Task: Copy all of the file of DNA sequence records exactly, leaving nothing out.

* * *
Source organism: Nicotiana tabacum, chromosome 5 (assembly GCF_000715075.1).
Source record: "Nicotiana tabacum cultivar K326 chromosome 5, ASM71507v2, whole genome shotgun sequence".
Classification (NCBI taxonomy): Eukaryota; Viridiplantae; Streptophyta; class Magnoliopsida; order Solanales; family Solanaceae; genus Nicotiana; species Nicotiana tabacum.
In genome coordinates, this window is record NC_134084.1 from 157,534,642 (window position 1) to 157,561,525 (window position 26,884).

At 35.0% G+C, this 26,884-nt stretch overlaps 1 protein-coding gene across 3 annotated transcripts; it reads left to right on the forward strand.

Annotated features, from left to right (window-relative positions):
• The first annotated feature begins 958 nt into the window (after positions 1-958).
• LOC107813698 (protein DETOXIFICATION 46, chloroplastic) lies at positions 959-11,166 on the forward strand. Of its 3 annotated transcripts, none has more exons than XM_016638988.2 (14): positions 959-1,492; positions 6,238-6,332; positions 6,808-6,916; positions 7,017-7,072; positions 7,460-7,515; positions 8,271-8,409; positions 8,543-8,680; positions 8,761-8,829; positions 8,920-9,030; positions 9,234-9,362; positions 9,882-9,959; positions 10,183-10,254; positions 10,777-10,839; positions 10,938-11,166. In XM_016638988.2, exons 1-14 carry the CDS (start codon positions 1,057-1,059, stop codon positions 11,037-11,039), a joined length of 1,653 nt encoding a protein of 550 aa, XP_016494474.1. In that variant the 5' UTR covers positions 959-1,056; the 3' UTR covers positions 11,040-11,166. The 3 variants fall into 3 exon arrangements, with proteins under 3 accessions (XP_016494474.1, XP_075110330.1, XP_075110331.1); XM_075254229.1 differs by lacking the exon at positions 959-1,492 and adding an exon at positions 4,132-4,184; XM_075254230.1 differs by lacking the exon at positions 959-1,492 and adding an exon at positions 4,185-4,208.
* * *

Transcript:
Source organism: Nicotiana tabacum, chromosome 5 (assembly GCF_000715075.1).
Source record: "Nicotiana tabacum cultivar K326 chromosome 5, ASM71507v2, whole genome shotgun sequence".
Classification (NCBI taxonomy): Eukaryota; Viridiplantae; Streptophyta; class Magnoliopsida; order Solanales; family Solanaceae; genus Nicotiana; species Nicotiana tabacum.
In genome coordinates, this window is record NC_134084.1 from 157,534,642 (window position 1) to 157,561,525 (window position 26,884).

At 35.0% G+C, this 26,884-nt stretch overlaps 1 protein-coding gene across 3 annotated transcripts; it reads left to right on the forward strand.

Annotated features, from left to right (window-relative positions):
• The first annotated feature begins 958 nt into the window (after positions 1-958).
• LOC107813698 (protein DETOXIFICATION 46, chloroplastic) lies at positions 959-11,166 on the forward strand. Of its 3 annotated transcripts, none has more exons than XM_016638988.2 (14): positions 959-1,492; positions 6,238-6,332; positions 6,808-6,916; positions 7,017-7,072; positions 7,460-7,515; positions 8,271-8,409; positions 8,543-8,680; positions 8,761-8,829; positions 8,920-9,030; positions 9,234-9,362; positions 9,882-9,959; positions 10,183-10,254; positions 10,777-10,839; positions 10,938-11,166. In XM_016638988.2, exons 1-14 carry the CDS (start codon positions 1,057-1,059, stop codon positions 11,037-11,039), a joined length of 1,653 nt encoding a protein of 550 aa, XP_016494474.1. In that variant the 5' UTR covers positions 959-1,056; the 3' UTR covers positions 11,040-11,166. The 3 variants fall into 3 exon arrangements, with proteins under 3 accessions (XP_016494474.1, XP_075110330.1, XP_075110331.1); XM_075254229.1 differs by lacking the exon at positions 959-1,492 and adding an exon at positions 4,132-4,184; XM_075254230.1 differs by lacking the exon at positions 959-1,492 and adding an exon at positions 4,185-4,208.